• In 1992, the vegetation on all strips was inventoried resulting in average biomass of 88 t/ha.

Continued research/treatment: Monitor changes in water yield, stream chemistry and vegetation.

Watershed 5

  Related Links
  Whole-tree harvest summary
  Treatment description
  Biomass calculator (pre-cut)
  Phytosociology calculator (pre-cut)
  Phytosociology calculator (post-cut)
  W5 vegetation map
  W5 grid corner elevations
  Selected Datasets
  Daily streamflow
  Streamwater chemistry
  Sediment yield in weir basin
  Phenology measurements
  W5 continuous revegetation survey
  Fine litterfall
  Coarse litterfall
  Throughfall
  W5 quantitative pit soil C and N

Area: 21.9 ha
Slope: 15.4°
Aspect: S24°E
Elevation: 488-762 m
Gage type: V-notch weir, San Dimas flume
Initial year: 1962

    Treatment:
  • A whole-tree harvest was conducted during the dormant season of 1983-1984 resulting in the removal of 180 t/ha of biomass.
  • Prior to treatment, the watershed was surveyed into 360 25 x 25 meter plots to be used for research.

Objective: To assess the ecosystem response to whole-tree harvest.

    Resulting Observations:
  • An increase in temperature (as much as 6°C) at the soil surface and in streams, unless streamside buffers of trees are left.
  • An increase in moisture content of the soil.
  • A maximum increase in streamflow of approximately 40 percent, and an increase in summer peak flows averaging 20 percent.
  • An increase in nitrification.
  • An increase of nutrients, especially nitrate, in soil solution subject to leaching loss or uptake by plants and microorganisms.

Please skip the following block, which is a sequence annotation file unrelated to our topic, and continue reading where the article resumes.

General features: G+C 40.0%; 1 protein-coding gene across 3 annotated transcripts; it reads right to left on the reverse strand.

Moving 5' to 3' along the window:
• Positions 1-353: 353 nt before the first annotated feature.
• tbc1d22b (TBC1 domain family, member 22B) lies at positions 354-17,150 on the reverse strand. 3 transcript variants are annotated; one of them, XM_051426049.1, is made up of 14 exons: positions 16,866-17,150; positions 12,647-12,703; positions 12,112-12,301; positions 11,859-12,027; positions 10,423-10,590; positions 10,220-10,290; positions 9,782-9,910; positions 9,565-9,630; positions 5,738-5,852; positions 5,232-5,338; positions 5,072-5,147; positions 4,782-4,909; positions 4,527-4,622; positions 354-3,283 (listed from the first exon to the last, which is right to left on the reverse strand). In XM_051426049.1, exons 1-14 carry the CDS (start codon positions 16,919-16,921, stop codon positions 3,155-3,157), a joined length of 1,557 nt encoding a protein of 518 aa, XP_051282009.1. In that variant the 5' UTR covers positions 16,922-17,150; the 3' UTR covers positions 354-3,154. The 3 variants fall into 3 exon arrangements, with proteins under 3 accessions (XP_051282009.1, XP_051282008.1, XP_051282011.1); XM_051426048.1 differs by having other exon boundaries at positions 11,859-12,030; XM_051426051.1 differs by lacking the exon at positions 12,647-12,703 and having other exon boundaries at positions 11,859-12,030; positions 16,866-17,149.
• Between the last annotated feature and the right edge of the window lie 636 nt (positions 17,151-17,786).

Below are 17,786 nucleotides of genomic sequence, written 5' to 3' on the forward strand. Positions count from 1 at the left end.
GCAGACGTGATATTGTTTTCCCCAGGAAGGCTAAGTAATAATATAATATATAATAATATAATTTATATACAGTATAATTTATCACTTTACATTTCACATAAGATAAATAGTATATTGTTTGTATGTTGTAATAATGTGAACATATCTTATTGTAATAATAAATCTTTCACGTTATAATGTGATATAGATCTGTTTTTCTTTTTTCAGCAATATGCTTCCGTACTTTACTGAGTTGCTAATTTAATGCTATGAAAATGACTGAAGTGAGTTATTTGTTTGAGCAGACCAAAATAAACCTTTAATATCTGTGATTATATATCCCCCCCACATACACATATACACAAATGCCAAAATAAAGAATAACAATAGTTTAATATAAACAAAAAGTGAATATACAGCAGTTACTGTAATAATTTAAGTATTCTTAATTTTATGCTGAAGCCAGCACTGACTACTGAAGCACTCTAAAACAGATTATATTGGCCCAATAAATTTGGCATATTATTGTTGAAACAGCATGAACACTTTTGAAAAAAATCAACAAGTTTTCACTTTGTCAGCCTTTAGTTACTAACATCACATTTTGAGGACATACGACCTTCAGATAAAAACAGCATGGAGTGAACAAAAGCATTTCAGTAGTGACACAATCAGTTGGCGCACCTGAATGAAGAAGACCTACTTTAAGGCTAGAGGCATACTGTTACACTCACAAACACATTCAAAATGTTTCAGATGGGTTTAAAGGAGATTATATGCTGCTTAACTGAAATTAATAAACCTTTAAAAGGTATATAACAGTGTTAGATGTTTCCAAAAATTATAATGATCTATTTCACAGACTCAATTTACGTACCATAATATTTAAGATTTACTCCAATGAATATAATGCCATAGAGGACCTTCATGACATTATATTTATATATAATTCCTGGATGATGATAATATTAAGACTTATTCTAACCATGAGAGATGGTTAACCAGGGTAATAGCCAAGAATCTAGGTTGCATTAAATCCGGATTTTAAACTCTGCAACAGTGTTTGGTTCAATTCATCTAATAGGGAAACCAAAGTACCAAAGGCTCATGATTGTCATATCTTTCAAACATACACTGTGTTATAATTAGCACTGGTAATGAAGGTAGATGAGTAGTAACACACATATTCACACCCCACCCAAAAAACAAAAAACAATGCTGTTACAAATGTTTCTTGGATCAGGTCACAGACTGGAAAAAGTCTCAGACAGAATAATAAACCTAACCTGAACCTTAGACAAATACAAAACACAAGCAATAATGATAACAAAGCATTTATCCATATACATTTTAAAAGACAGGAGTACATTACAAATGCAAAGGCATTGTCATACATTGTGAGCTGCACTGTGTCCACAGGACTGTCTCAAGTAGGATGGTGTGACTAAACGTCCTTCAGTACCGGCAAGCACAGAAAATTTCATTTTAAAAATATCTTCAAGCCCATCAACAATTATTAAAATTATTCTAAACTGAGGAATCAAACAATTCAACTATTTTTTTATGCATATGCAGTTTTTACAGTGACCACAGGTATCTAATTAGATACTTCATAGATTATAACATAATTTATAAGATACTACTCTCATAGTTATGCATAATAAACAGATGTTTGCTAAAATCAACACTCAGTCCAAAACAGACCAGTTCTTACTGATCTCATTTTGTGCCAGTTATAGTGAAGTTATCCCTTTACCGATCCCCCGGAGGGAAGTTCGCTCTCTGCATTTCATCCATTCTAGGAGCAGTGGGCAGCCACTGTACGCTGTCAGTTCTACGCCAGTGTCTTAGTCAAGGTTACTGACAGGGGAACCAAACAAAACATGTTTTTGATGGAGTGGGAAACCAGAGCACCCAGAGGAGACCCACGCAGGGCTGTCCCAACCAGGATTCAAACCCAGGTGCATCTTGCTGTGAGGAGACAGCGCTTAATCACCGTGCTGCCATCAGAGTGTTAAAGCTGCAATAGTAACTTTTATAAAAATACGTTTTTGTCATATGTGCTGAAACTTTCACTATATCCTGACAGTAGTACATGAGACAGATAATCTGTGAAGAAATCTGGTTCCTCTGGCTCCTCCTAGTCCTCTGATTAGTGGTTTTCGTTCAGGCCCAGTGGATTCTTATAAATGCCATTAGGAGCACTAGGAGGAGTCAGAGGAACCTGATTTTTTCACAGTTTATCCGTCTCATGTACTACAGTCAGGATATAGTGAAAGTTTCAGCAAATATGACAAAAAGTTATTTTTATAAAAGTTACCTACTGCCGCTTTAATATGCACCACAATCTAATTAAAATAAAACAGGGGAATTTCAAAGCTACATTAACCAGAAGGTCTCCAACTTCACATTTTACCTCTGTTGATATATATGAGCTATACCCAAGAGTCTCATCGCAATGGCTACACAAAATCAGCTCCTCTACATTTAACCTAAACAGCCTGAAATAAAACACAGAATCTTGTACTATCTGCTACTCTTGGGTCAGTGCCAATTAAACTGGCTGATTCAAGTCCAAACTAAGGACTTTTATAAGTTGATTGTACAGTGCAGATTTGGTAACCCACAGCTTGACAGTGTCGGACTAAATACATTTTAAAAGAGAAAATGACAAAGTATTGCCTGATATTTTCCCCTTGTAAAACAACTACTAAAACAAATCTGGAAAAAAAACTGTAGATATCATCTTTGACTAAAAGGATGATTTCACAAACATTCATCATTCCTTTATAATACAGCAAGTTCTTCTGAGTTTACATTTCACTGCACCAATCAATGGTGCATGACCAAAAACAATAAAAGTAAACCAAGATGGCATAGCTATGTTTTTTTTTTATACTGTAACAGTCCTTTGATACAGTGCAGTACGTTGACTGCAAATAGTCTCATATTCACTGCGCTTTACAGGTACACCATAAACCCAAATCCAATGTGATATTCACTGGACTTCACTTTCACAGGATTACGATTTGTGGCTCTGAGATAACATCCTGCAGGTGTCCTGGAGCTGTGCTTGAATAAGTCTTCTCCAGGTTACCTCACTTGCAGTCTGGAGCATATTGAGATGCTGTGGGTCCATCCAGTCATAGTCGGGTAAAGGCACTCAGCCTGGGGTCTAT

• No appreciable increase in erosion and sedimentation.
  • Rapid decomposition and fragmentation of slash (75 to 80 percent breakdown in the first 14 years).
  • Rapid growth of pin cherry and raspberry from seed which had remained viable in the soil for decades; these pioneer plants conserve nutrients that otherwise might be leached from the site.

Continued research/treatment: Monitor changes in water yield and stream chemistry.

Watershed 6

  Related Links
  W6 virtual walking tour
  Biomass calculator
  Phytosociology calculator
  W6 grid map
  W6 zonation maps
  W6 grid corner elevations
  Selected Datasets
  Daily streamflow
  Streamwater chemistry
  Sediment yield in weir basin
  Phenology measurements
  Canopy leaf chemistry

Area: 13.2 ha
Slope: 15.8°
Aspect: S32°E
Elevation: 549-792 m
Gage type: V-notch weir, San Dimas flume
Initial year: 1963

Treatment: None
Comments: Watershed 6 is used as a biogeochemical reference watershed.

Watershed 7

  Related Links
  Selected Datasets
  Daily streamflow
  Streamwater chemistry
  Sediment yield in weir basin
  Phenology measurements

Area: 77.38 ha
Slope: 12.4°
Aspect: N16°W
Elevation: 619-899 m
Gage type: V-notch weir, San Dimas flume
Initial year: 1965

Treatment: None
Comments: None

Watershed 8

  Related Links
  Selected Datasets
  Daily streamflow
  Streamwater chemistry
  Sediment yield in weir basin

Area: 59.4 ha
Slope: 14.0°
Aspect: N12°W
Elevation: 610-905 m
Gage type: V-notch weir, San Dimas flume
Initial year: 1968

Treatment: None
Comments: None

Watershed 9

  Related Links
  Selected Datasets
  Daily streamflow
  Streamwater chemistry
  Sediment yield in weir basin

Area: 68.4 ha
Slope:
Aspect: NE
Elevation: 685-910 m
Gage type: V-notch weir
Initial year: 1995

Treatment: None
Comments: None

Watershed 101

  Related Links
  Treatment description
  Selected Datasets
  Foliage, leaf litter, stemflow and throughfall chemistry on W101

Area: 12.1 ha
Slope:
Aspect: SE
Elevation: 470-595 m
Gage type: None
Initial year: 1970

    Treatment:
  • Commercially logged as a stem-only, block clearcut in November 1970.
  • Branches and tops were left on site.

Objective: To study the effect of block clearcutting on watershed hydrology and nutrient flux and cycling.

    Resulting Observations:
  • Simulated streamflow increased 36 percent the first year after cutting and declined steadily until it returned to precutting levels by year six.
  • Streamwater ion concentrations increased from 295 ueq/L to 593 ueq/L two years after the harvest before returning to precutting levels by year three.

Continued research/treatment: Monitor changes in water yield and stream chemistry.
Comments:
Watershed 101 has no streamgage, so streamflow was estimated using the hydrologic model Brook2.